Veiga Grétarsdóttir spent many years in search of herself. This courageous transgender kayaker struggled to come to terms with her identity, a difficult task for someone trapped in a body whose physical gender did not match what was in her consciousness. She tried desperately to be the man she was born, attempting to live up to the qualities and behavior of what society expected. It was an ordeal compounded by being born into a family with two brothers, both of whom were comfortable in their own skin and urged their sibling to join them in their typical male pursuits. Veiga (born Veigar) joined them and likewise sought to engage in all of the activities that make men who they supposedly are. She openly admits to intentionally overcompensating in these activities, as if making an extra effort would somehow make a difference, a common practice among transgender individuals trying to vanquish their seemingly inexplicable contrary impulses. Veigar even went so far as to get married and have a child with his wife, Helga, believing that this was what a man was supposed to do and that it would “cure” him of these “errant” thoughts.

But, try as he might, Veigar could not fight his feelings. He felt compelled to dress in women’s clothing and to apply makeup. He would look for ways to hide his secret and to indulge these urges in private, often making excuses to his wife and family so that he could have time to be alone to pursue his impulses. However, despite the satisfaction he derived from these solitary diversions, he had difficulty reconciling his reality with his feelings. It tore him up, and he decided he had to make a change. He thus attempted suicide – twice.

Transgender kayaker Veiga Grétarsdóttir battles the waves of the North Atlantic as she attempts to circumnavigate Iceland in a counterclockwise fashion in the engaging new documentary, “Against the Current.” Photo courtesy of Kino Lorber and Zeitgeist Films.

Realizing that suicide was not an answer, Veigar finally recognized the need to acknowledge and accept his circumstances. With the help of a support group and friends like Elín Esther Magnúsdóttir, Veigar stepped aside to allow Veiga to come forth. She underwent the gender reassignment process and became the woman she is today.

While much obviously changed in Veiga’s new life, her old life did not completely disappear, such as her love of sport, particularly kayaking. In fact, she always dreamed of circumnavigating her native Iceland, an ambitious undertaking for anyone who has ever attempted the 2,100-kilometer journey. But Veiga’s ambition was something even more bold than the attempts made by others who undertook this venture – she wanted to go about it in a counterclockwise direction, against the prevailing current.

When asked why she wanted to undertake such an odyssey, Veiga remarked that she had been going against the current all of her life and that a journey of this nature somehow seemed aptly fitting. But there was more to it than that. Just as comedian Dick Gregory undertook prolonged fasts and long-distance runs to draw attention to causes near and dear to him, Veiga embarked on her quest to promote awareness of transgender issues. After all, as Gregory observed, once people ask why someone is engaging in extreme ventures like this, it opens the door to explaining why and thereby making the cause known, a goal comparable to what Veiga was undertaking. In addition to promoting support for the transgender community, she was also seeking to generate interest in several organizations aimed at providing assistance to those in need. She particularly sought backing for groups offering help to prevent suicides among at-risk trans individuals, a cause especially important to her in light of her own history.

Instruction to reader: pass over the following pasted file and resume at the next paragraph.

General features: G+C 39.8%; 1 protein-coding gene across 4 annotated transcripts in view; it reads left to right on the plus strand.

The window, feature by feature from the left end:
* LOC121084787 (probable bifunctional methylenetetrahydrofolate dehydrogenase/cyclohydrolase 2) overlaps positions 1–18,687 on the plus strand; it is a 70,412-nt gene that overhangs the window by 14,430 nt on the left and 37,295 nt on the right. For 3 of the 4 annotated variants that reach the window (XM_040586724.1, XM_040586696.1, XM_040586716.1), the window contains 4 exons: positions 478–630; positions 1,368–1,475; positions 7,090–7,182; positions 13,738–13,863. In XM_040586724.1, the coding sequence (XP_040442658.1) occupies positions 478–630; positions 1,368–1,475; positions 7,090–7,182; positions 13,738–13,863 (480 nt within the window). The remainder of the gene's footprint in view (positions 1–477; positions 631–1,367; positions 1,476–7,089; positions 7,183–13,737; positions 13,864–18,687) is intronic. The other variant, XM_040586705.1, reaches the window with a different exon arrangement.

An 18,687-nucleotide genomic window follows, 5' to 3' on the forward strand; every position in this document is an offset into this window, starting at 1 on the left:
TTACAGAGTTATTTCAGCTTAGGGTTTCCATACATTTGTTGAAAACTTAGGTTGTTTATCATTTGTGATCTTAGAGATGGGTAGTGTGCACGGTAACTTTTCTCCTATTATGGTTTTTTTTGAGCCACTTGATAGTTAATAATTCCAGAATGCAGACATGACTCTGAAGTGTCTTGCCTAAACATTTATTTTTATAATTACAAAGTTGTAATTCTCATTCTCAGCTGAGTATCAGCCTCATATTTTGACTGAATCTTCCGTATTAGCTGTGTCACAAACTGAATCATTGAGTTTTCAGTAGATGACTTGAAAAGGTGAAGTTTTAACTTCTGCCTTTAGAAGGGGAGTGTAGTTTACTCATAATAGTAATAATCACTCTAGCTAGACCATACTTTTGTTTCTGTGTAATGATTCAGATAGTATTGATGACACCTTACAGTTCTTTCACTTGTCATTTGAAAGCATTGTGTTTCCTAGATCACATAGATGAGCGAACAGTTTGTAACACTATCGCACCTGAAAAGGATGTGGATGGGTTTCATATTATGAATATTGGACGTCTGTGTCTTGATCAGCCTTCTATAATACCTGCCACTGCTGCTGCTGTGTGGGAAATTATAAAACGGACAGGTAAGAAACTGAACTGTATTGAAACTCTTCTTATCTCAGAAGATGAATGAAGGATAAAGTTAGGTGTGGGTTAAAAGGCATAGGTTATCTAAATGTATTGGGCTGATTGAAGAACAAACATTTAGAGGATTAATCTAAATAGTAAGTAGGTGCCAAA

The beauty of the Icelandic coast provides a dramatic backdrop for director Óskar Páll Sveinsson’s gorgeous and inspiring new documentary, “Against the Current,” the saga of transgender kayaker Veiga Grétarsdóttir’s attempt to circle the island, as the title suggests, against the current. Photo courtesy of Kino Lorber and Zeitgeist Films.

After months of preparation and training, Veiga was at last ready to begin her journey. Accompanied by fellow kayaker Örlygur Sigurjónsson for the first leg of her trip, she embarked from her home port of Isafjärder on the west coast of Iceland to start what would be a 103-day endeavor. With director Óskar Páll Sveinsson in tow, the filmmaker and his crew followed Veiga on this remarkable and groundbreaking trip. Gorgeously filmed footage of her journey, intercut with segments drawing parallels between this odyssey and the one that led her to this venture, tell a compelling story of triumph, fortitude and personal growth on multiple fronts. The result is an uplifting and enlightening tale of what we can accomplish – and who we can be – when we set our minds to it.

The twin journeys examined in this film reflect the twin journeys that Veiga underwent in her life, and they mirror one another in many ways. That’s not entirely surprising, though, given that our outer world is a reflection of our inner selves, the realm of our thoughts, beliefs and intents. Those are the tools that make our existence come to life through the conscious creation process, the philosophy that maintains we manifest the reality we experience by tapping into these resources. Our existence thus becomes a materialization of what we hold most dear, and Veiga’s experience illustrates this with tremendous clarity and fidelity. Even if she never heard of this philosophy, she became a master of its principles, an accomplishment apparent in the results she attained.